All these young vagrants were regularly trained to theft and robbery from their infancy. This is part of the gypsey education. I have heard that this systematic training existed, not only among these strangers in general, but in particular bands, nay, even taught by certain old chief females, ever since I recollect of hearing any thing of these people. Several individuals have informed me, that the Lochgellie gypsies were exercised in the art of thieving, under the most rigid discipline. They have various

• The old man, before alluded to, wj« sitting in the apartment when he saw the gypsey embrace the Highlandmao. . C

ways in making themselves expert thieves. They frequently practise themselves by picking the pockets of one another. Sometimes a pair of' breeches were made fast to the end of a string, suspended from a high part of the tent, kiln, or out-house, in which they happened to be encamped. The children were set to work to try if they could, by slight of hand, abstract money from the pockets of the breeches, hanging in this position, without moving them. It is stated to me, that the Lochgellie horde used bells in this nefarious discipline, in the same way as we are informed the sharpers teach themselves to pick pockets in London. The children who were most expert in abstracting the cash in this manner, were rewarded with presents and applause; while, on the other hand, those who were awkward, and committed blunders by ringing the bell, or moving the breeches, were severely chastLxd by the superintendent of this gyps^y school.

After these youths were considered perfect in this slight of hand branch of their trade, a purse or other small object was laid down in an exposed part of the tent or camp, in view of all the horde. While the ordinary business of the gypsies was going forward, the children again commenced their operations, by exerting their ingenuity, and exercising their patience, in trying to carry off the purse without being perceived by any one of the family. If they were detected, they were again dreadfully beaten; but when they succeeded unnoticed, they were caressed and liberally rewarded.

As far as my information goes, this systematic training of the gypscy youth, was the duty of the chief females of the hands. These wanderers Seem to have had great authority over their children. Ann Brown of the Lochgellie tribe, could, by a single stamp with her foot, cause the children crouch to the ground, like trembling dogs under the rod of their angry master.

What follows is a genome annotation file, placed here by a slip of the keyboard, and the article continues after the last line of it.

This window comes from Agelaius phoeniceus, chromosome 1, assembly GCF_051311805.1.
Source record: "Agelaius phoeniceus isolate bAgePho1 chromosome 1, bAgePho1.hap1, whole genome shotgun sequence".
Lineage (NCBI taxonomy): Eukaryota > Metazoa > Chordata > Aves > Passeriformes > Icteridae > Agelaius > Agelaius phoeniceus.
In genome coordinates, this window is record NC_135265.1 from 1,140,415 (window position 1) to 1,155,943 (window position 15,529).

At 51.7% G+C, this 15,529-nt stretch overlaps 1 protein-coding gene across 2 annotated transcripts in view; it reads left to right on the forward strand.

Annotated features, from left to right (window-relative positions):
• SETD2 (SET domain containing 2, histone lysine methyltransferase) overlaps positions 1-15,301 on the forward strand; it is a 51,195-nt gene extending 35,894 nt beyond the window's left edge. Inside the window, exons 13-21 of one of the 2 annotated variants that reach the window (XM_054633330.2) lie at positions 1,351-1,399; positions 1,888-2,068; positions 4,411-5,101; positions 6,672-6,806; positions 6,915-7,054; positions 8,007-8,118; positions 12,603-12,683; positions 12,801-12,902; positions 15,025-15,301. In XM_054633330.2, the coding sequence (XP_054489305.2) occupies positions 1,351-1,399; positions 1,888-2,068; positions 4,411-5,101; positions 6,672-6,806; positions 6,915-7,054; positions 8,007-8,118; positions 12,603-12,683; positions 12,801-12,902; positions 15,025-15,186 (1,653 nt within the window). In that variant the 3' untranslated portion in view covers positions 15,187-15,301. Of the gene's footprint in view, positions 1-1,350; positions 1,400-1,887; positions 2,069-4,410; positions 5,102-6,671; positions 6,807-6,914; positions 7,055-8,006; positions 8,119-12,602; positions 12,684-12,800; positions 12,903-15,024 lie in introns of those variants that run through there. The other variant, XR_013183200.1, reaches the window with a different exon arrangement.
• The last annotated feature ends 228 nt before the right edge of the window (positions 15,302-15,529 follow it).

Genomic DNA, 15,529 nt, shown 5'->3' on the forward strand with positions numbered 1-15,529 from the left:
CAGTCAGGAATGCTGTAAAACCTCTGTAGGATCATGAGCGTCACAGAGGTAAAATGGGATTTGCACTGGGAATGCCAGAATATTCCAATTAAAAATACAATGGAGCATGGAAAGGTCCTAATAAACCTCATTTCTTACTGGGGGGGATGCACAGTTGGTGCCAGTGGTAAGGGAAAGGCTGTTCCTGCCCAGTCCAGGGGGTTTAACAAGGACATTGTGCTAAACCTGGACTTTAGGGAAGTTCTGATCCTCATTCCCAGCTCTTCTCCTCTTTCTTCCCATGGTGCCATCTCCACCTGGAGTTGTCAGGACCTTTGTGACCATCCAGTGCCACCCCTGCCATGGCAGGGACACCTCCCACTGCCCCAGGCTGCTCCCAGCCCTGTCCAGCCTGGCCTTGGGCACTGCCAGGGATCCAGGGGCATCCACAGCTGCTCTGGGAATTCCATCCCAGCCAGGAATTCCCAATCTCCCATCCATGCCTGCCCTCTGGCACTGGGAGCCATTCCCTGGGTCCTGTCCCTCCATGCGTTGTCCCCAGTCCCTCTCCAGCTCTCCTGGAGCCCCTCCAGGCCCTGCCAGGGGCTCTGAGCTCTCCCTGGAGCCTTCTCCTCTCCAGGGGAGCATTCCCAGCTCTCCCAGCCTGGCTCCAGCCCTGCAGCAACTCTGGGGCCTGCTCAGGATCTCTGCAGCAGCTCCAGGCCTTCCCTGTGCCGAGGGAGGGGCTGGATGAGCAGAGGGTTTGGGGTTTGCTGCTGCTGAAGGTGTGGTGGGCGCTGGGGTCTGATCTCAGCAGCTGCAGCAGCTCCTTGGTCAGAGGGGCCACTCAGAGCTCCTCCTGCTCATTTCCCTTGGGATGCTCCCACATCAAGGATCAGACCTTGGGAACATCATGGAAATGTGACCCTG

In some of these particular traits and practices, the gypsies resemble the ancient Spartans under the government of Lycurgus, the celebrated lawgiver; and we find, that, in some of the mountainous districts in India, a dexterous thief, at this day, is considered by the natives a character of

the first qualification among the males in the state. They are, in fact, not thought fit to enter into the matrimonial state, until they are thoroughly master of the art of thieving. W. S.

REMARKABLE INSTANCE Of SECOND SIGHT.

[The following interesting little Narrative was communicated to us by a gentleman (to whom we are under various obligations), who says, in his private letter, " Were I permitted to bring it forward, supported by all the evidences who could speak to its truth, it could be established as the best authenticated of any of those instances which have been given of the ' seer's prophetic sight.' But delicacy forbids me to corroborate its trudi by names, many connexions of the personages to whom the story relates being yet alive, who must still cherish to painful recollection of the fatal catastrophe." •editor.]

It is now, I believe, about eighty years ago, since a festive party of ladies were assembled in the great

hall of the baronial castle of ,

which is grandly situated in an unfrequented part of the country, in the northern extremity of the kingdom. It had then been for some time the scene of Highland hospitality and joy;

for Sir Charles and Lady D , two

young lovers lately made happy in the possession of each other, had come from the neighbourhood of the Scottish border, to spend some delightful weeks

as the guests of Lord K , the

brother, or uncle of the lady, for I forget in which of these degrees of relationship that nobleman stood towards her. The evening had closed, and the shrill sound of the bagpipe had already died away around the outer walls of the castle, having told to the clansmen that the feast was begun. Mirth held his jocund reign, and joyous smiles played on every youthful countenance that brightened the circle of the huge oaken table; whilst the heaped up faggots crackkd in the ample grate, shooting a cheerful glare amidst the groupe. Care and anxiety were alike banished, excepting from the thoughts of the lovely Lady D , who, though she

could not but participate in the general gladness her presence had created, yet felt even the temporary absence of all she now held dearest on earth. Sir